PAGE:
In the Footsteps of Father Serra
A less likely terminus of all these journeys could scarcely have been conceived. A principal attraction of California in the period before Coloma was that it was so far off the beaten track. John Sutter could hide there from his wife and creditors; James Marshall could hope to shake the failure that had dogged his steps since Missouri. At a time when long-distance travel averaged little faster than a man could walk--railroads were appearing in the most advanced countries, and promised to revolutionize transport, but for now they were primarily local or regional affairs--California was about as far from the centers of Western civilization as a land could be. The sea voyage around South America from New York or Liverpool or Le Havre required five or six months, depending on conditions off Cape Horn, which could terrify the most hardened unbeliever to prayer. Recently, intrepid and lightly laden travelers had begun to attempt the Central American isthmus, but the justifiably dreaded Chagres fever and the uncertain connections to vessels on the Pacific side deterred many who otherwise would have employed this shortcut. For those setting out from the American East, travel by foot or wagon was feasible, but hardly attractive. Since the early 1840s emigrants had been crossing the plains and mountains to Oregon; the journey required half a year and all the fortitude and stamina ordinary folks could muster. And it was essentially one-way: when people left for Oregon, they might as well have dropped off the face of the earth for all their relatives were likely to see them again. The trail to California was much less traveled, and far less certain, than that to Oregon.
In the time before Coloma, those few outsiders who did visit California fell into a small number of discrete categories. European explorers arrived in the sixteenth century. Spain's Juan Cabrillo in 1542 sighted the coast of Alta California--as distinct from peninsular Baja California--but promptly sailed away. The English sea dog Francis Drake scouted California in 1579, landing at some bay never since clearly identified, but probably Drake's Bay, below Point Reyes, and burying a plaque never since found, but staking England's claim to the region. Subsequently Russian ship captains, seeking provisions for their country's Bering Sea fur hunters, began appearing in the neighborhood north of San Francisco Bay.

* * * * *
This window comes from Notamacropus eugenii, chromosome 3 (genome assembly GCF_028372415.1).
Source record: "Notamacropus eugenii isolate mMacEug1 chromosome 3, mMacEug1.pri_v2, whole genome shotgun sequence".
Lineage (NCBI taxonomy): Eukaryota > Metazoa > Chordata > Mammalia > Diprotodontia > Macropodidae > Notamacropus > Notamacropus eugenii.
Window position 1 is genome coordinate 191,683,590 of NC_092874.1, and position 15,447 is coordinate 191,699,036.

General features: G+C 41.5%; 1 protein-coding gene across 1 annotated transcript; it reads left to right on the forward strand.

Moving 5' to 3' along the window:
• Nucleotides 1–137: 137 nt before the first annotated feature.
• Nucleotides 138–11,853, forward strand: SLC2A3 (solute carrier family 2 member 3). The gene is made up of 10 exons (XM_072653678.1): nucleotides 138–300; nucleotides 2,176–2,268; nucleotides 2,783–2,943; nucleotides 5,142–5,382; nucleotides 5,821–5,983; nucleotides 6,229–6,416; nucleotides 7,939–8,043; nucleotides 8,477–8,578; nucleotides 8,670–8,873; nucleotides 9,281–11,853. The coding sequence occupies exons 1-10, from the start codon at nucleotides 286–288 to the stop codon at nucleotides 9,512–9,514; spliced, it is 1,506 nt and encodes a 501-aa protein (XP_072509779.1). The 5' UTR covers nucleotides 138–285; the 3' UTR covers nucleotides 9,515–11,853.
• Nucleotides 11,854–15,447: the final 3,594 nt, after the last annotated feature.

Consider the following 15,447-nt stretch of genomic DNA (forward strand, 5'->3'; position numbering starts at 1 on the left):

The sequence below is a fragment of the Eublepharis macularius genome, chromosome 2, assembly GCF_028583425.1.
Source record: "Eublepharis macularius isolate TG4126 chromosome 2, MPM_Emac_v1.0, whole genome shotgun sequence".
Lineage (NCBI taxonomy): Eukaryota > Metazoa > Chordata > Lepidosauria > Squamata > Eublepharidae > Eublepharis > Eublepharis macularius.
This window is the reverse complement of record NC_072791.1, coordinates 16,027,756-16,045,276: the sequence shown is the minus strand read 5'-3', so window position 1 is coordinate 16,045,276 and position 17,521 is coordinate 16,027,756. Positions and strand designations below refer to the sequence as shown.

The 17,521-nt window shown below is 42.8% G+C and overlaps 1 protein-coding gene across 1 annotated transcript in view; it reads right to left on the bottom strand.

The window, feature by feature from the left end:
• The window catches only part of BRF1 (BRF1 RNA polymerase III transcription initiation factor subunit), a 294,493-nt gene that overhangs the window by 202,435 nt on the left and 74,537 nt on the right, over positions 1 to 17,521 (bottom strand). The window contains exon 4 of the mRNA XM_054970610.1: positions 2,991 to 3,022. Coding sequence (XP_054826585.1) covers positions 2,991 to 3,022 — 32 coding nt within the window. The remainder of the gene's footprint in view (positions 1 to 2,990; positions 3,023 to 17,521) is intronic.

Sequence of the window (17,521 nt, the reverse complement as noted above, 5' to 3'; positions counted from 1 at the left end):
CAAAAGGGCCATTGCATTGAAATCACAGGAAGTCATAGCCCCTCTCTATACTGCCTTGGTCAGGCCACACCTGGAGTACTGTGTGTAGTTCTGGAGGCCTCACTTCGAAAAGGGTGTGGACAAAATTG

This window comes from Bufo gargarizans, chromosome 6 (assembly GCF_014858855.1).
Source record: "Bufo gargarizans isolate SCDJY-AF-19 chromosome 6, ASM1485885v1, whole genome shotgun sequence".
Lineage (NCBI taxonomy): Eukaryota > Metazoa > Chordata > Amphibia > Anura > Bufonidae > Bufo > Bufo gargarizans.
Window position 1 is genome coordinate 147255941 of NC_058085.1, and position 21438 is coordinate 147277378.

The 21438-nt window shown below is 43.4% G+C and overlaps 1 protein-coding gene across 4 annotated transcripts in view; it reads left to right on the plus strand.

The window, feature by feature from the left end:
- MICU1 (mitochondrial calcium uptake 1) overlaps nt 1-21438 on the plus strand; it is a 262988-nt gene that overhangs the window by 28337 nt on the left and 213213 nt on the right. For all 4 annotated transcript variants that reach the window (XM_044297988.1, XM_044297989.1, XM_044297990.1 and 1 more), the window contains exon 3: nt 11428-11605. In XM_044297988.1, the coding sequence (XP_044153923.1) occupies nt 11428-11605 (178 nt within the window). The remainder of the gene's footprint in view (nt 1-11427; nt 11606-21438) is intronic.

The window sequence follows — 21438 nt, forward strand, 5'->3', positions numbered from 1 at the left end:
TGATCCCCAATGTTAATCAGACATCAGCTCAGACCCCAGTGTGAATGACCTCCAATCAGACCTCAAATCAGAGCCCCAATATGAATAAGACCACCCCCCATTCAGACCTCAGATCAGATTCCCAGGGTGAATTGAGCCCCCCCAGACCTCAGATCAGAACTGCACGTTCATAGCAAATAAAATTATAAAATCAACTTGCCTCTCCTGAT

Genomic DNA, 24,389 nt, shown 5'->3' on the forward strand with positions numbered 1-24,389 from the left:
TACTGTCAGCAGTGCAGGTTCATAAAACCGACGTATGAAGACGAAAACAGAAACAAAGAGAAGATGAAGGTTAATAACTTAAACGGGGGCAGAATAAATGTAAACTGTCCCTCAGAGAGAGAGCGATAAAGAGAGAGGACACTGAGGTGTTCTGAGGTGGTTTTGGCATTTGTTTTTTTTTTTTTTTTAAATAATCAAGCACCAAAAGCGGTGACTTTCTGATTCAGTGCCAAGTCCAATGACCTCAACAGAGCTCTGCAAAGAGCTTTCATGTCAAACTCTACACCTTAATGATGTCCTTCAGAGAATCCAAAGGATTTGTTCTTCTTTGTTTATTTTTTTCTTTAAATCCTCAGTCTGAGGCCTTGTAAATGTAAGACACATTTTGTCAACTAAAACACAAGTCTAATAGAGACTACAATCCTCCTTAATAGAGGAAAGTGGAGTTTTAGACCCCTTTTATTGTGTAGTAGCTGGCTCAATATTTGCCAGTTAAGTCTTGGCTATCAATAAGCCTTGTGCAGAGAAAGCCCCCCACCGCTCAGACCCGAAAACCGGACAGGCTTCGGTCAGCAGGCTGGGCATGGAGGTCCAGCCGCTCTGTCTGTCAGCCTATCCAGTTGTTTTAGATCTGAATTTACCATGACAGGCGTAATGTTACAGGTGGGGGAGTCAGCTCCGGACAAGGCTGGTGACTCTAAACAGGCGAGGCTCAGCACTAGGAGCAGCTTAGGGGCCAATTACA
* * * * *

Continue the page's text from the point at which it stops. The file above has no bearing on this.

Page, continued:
The English and Russians eventually awoke the Spanish, who already controlled most of the territory from Tierra del Fuego to Mexico, to the wisdom of colonizing California. The Spanish monarchy in the late eighteenth century enlisted the padres of the Franciscan order, who set out to secure California for the king of Spain even as they secured the souls of California's inhabitants for the King of Heaven.
Junipero Serra, the Majorca-born missionary who headed the effort, and his small band of Franciscan followers built a chain of missions from San Diego in the south to San Rafael in the north. The missions were located a day's walk apart, typically near the mouths of the short rivers that ran from the coastal mountains to the sea. Each mission centered on a chapel, usually built of adobe but occasionally of stone. Adjacent to the chapel was the home of the resident priests (typically two per mission) and assorted other structures. Surrounding the mission proper was a large tract of land, a hundred square miles or more. In time the mission lands supported great herds of cattle and horses and flocks of sheep. Grain fields, vegetable gardens, and fruit orchards rounded out the farms.
Besides the missions, which were controlled by the Franciscans, were four presidios, at San Diego, Santa Barbara, Monterey, and San Francisco. These forts barracked soldiers of the Spanish army, who were assigned to protect the missions and inspire awe in the local Indians. The Indians were encouraged by this means to seek refuge in the vineyards of the Lord and the fields of the friars.
Excerpted from The Age of Gold by H. W. Brands. Copyright 2002 by H. W. Brands. Excerpted by permission of Doubleday, a division of Random House, Inc. All rights reserved. No part of this excerpt may be reproduced or reprinted without permission in writing from the publisher.
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No Man's Land
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